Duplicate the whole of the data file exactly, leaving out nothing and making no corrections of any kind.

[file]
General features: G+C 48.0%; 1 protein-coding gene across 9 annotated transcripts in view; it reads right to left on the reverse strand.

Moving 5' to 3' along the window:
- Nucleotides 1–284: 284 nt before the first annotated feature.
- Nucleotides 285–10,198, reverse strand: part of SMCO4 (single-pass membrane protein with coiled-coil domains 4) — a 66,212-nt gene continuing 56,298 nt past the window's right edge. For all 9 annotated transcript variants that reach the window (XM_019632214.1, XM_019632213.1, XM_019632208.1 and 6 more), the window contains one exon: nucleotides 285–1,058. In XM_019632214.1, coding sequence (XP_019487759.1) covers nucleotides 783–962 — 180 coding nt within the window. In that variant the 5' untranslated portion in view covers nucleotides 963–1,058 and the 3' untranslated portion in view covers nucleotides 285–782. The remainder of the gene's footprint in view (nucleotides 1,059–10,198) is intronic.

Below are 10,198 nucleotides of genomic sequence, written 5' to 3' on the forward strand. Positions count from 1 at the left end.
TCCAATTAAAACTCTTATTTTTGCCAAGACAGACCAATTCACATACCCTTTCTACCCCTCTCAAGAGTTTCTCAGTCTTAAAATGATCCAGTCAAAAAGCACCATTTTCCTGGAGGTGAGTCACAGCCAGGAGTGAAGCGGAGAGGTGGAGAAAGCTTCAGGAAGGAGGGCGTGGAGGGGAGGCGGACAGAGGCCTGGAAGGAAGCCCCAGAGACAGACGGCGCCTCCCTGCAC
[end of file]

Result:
General features: G+C 48.0%; 1 protein-coding gene across 9 annotated transcripts in view; it reads right to left on the reverse strand.

Moving 5' to 3' along the window:
- Nucleotides 1–284: 284 nt before the first annotated feature.
- Nucleotides 285–10,198, reverse strand: part of SMCO4 (single-pass membrane protein with coiled-coil domains 4) — a 66,212-nt gene continuing 56,298 nt past the window's right edge. For all 9 annotated transcript variants that reach the window (XM_019632214.1, XM_019632213.1, XM_019632208.1 and 6 more), the window contains one exon: nucleotides 285–1,058. In XM_019632214.1, coding sequence (XP_019487759.1) covers nucleotides 783–962 — 180 coding nt within the window. In that variant the 5' untranslated portion in view covers nucleotides 963–1,058 and the 3' untranslated portion in view covers nucleotides 285–782. The remainder of the gene's footprint in view (nucleotides 1,059–10,198) is intronic.

Below are 10,198 nucleotides of genomic sequence, written 5' to 3' on the forward strand. Positions count from 1 at the left end.
TCCAATTAAAACTCTTATTTTTGCCAAGACAGACCAATTCACATACCCTTTCTACCCCTCTCAAGAGTTTCTCAGTCTTAAAATGATCCAGTCAAAAAGCACCATTTTCCTGGAGGTGAGTCACAGCCAGGAGTGAAGCGGAGAGGTGGAGAAAGCTTCAGGAAGGAGGGCGTGGAGGGGAGGCGGACAGAGGCCTGGAAGGAAGCCCCAGAGACAGACGGCGCCTCCCTGCAC